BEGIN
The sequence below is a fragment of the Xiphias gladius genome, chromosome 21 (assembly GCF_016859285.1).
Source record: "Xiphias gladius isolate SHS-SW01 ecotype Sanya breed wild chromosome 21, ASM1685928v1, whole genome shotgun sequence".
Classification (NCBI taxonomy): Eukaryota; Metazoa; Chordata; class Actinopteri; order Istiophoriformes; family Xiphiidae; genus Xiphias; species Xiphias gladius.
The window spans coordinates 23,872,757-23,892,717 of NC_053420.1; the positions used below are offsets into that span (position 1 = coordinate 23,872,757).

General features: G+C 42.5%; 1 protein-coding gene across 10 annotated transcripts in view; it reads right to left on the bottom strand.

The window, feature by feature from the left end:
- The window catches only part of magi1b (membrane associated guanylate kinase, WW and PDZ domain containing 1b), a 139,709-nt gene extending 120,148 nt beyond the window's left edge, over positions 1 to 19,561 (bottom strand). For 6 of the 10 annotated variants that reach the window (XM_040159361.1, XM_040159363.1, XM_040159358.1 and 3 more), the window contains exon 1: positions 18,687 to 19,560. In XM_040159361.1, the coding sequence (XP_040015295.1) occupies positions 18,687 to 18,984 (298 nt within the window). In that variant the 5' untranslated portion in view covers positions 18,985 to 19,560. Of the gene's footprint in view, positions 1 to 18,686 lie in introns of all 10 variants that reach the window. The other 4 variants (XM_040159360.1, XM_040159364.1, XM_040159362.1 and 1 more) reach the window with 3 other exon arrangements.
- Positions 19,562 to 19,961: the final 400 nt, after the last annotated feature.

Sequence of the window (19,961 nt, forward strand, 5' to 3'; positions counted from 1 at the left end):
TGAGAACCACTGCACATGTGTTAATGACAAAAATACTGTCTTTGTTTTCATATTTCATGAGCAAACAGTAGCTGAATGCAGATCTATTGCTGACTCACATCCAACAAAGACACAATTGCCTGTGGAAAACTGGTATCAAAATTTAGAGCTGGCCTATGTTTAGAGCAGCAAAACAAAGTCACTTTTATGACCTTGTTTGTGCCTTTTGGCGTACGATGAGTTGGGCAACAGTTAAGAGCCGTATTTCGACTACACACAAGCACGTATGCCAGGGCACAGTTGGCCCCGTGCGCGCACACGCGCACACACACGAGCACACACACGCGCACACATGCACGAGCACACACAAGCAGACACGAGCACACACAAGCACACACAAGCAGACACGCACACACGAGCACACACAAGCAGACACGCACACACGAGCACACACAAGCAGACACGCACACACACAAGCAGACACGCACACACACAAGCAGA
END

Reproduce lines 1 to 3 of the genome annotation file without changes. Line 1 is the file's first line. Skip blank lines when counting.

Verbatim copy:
The sequence below is a fragment of the Xiphias gladius genome, chromosome 21 (assembly GCF_016859285.1).
Source record: "Xiphias gladius isolate SHS-SW01 ecotype Sanya breed wild chromosome 21, ASM1685928v1, whole genome shotgun sequence".
Classification (NCBI taxonomy): Eukaryota; Metazoa; Chordata; class Actinopteri; order Istiophoriformes; family Xiphiidae; genus Xiphias; species Xiphias gladius.